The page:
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William Henry Wesley of printer & photocopier
William Henry Wesley (18411922) was an engraver, artist, astronomer and administrator, who worked as assistant secretary of the Royal Astronomical Society from 1875 to his death in 1922. Wesley was born at Stapenhill, Staffordshire, England, the son of a printer and publisher. He moved with his family to London in 1855, and became an apprentice to an engraver.
He developed a reputation as a skilled technical artist, preparing and engraving diagrams for scientific publications. Wesley was asked by the astronomer Arthur Cowper Ranyard to prepare an engraving of the Sun's corona from photographs of the 1871 total solar eclipse. When the position of assistant secretary to the Royal Astronomical Society became vacant, Cowper Raynard pushed Wesley to apply.
Wesley was appointed. The assistant secretary was the society's primary administrative official. William Henry Wesley reorganised and updated the administration of the society.
He prepared a catalogue of its extensive library. He travelled to Algiers to observe the total solar eclipse of 28 May 1900. He concluded that photography was capable of recording more detail in the Sun's corona than could be seen visually through a telescope.
Wesley prepared diagrams for scientific publications. This included charts of the Milky Way and maps of the Moon's surface. Wesley was an author of articles in the Dictionary of National Biography, including the short one about the astronomer Arthur Cowper Ranyard.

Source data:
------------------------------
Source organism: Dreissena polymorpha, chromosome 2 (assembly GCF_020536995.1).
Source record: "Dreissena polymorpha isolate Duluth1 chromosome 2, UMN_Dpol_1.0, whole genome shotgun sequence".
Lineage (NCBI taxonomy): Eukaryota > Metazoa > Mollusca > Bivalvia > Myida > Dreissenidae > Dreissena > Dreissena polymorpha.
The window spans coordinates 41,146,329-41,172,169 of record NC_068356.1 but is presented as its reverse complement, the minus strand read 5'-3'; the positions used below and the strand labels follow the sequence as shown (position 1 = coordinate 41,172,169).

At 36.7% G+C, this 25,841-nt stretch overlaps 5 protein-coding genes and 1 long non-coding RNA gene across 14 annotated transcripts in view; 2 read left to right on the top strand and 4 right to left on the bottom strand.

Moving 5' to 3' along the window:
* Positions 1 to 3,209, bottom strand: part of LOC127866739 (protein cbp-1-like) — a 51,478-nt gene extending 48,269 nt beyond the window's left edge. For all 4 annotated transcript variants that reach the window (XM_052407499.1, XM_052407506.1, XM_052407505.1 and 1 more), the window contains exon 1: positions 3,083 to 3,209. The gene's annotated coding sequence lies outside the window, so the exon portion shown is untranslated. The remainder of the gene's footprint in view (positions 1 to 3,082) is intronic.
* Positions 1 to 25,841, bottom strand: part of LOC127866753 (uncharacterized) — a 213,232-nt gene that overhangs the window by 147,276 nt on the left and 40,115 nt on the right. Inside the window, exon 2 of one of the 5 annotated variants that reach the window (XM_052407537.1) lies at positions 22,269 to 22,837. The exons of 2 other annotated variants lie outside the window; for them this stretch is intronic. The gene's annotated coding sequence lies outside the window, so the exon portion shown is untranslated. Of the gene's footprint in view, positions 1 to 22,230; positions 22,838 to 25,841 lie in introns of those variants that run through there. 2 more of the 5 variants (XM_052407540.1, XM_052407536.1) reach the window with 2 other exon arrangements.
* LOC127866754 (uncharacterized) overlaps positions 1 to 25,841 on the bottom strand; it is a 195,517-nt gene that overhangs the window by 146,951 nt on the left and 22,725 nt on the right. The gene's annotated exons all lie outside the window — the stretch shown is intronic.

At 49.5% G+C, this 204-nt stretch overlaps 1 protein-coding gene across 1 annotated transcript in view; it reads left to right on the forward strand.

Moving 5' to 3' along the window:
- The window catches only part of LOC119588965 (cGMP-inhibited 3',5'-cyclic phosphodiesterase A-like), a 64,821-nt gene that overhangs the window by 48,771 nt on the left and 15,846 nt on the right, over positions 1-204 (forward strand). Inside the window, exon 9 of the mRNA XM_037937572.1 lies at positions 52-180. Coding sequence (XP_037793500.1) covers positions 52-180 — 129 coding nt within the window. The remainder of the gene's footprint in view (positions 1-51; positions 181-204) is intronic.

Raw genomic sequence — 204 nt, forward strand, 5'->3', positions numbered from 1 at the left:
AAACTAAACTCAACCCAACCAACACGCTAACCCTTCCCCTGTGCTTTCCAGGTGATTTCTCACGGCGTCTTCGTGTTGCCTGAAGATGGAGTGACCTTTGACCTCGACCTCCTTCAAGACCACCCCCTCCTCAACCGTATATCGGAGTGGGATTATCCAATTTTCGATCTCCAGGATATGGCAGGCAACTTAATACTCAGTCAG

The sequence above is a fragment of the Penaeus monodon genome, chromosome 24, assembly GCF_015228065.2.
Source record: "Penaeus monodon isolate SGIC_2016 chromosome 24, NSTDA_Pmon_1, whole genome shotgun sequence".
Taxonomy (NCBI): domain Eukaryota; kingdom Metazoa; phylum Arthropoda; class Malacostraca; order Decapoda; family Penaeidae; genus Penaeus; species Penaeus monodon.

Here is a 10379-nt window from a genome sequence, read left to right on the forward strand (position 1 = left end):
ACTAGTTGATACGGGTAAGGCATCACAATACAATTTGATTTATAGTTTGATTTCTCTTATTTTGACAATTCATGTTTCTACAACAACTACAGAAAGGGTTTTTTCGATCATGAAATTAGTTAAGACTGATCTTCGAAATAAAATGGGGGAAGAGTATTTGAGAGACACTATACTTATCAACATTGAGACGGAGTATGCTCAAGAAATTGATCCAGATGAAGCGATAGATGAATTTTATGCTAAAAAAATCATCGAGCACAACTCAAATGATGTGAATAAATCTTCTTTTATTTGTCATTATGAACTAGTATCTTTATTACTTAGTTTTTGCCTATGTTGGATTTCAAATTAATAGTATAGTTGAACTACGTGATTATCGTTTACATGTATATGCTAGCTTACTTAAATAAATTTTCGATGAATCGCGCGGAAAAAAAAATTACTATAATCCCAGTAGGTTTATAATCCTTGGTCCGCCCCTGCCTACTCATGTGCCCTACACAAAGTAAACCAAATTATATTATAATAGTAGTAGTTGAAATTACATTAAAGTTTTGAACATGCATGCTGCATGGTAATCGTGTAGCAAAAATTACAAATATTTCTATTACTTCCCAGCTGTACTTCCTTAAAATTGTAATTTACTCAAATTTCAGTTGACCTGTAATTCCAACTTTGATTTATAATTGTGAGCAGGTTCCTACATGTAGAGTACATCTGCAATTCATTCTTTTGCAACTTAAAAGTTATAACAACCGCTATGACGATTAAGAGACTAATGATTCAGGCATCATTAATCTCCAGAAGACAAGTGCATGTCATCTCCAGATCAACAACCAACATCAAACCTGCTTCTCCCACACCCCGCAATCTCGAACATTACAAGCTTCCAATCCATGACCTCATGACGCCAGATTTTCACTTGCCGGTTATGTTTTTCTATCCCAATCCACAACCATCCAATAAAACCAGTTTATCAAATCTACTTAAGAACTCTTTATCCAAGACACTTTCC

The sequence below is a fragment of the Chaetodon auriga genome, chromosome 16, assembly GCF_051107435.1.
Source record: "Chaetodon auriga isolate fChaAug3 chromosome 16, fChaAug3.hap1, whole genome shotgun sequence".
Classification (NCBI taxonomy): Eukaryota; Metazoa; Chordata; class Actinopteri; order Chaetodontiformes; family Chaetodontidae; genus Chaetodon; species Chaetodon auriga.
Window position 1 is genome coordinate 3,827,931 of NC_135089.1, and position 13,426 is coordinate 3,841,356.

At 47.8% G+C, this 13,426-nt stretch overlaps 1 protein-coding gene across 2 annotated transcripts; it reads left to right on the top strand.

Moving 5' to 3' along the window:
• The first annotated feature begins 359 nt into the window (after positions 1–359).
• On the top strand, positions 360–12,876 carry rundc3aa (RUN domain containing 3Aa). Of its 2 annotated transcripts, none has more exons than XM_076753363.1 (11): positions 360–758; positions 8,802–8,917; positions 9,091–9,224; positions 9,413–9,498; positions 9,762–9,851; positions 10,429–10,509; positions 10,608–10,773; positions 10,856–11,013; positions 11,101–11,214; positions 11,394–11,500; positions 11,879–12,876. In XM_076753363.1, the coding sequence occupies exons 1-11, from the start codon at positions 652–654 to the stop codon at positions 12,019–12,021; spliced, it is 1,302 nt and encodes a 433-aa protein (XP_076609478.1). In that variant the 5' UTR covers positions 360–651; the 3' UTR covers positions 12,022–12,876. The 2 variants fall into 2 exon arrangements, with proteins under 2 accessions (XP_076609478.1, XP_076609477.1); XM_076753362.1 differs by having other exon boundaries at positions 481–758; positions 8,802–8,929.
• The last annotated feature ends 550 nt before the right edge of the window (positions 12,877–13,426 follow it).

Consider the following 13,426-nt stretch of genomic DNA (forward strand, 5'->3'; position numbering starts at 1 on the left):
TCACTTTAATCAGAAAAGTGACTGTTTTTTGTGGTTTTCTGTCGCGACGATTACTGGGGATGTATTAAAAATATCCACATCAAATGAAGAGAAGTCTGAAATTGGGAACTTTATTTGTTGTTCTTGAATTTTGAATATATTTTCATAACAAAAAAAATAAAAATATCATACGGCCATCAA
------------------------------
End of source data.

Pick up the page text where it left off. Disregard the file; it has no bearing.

7. Edward Wakefield (New Zealand politician) of printer & photocopier
Felix Edward Wakefield (22 May 1845 10 August 1924) was the son of Felix Wakefield, one of Edward Gibbon Wakefields younger brothers. Edward was born in Launceston, Tasmania, brought up in New Zealand, and educated in France and at King's College London.
He married Agnes Mildred Hall on 15 July 1874 at Christchurch. She was the daughter of George Williamson Hall, and John Hall was thus her uncle. Edward and Agnes had four children: Edward Howard St George Wakefield (1875); Gerald Seymour Wakefield (1877); Grace Josephine Wakefield (1879); and Mildred Wakefield (1881).
Wakefield was a journalist and then a colourful, volatile and ambitious politician in New Zealand, who showed considerable promise, though this was not quite fulfilled; "He was among the best parliamentary debaters of the time; admired for his wit and power of argument." He was the Member of Parliament for Geraldine 18751881, then for Selwyn 18841887, when he resigned. He won an 1884 by-election against John McLachlan, and was then elected unopposed in 1884 general election some five months later.
He served as Colonial Secretary in the short 1884 ministry of Harry Atkinson; from 28 August to 3 September 1884. Wakefield subsequently concentrated on writing, producing New Zealand after Fifty Years (1889). Later he moved to America, then London.
Having become blind in old age, he was made a brother of the Charterhouse in recognition of his service, and resided there at the almshouse; he died there in 1924.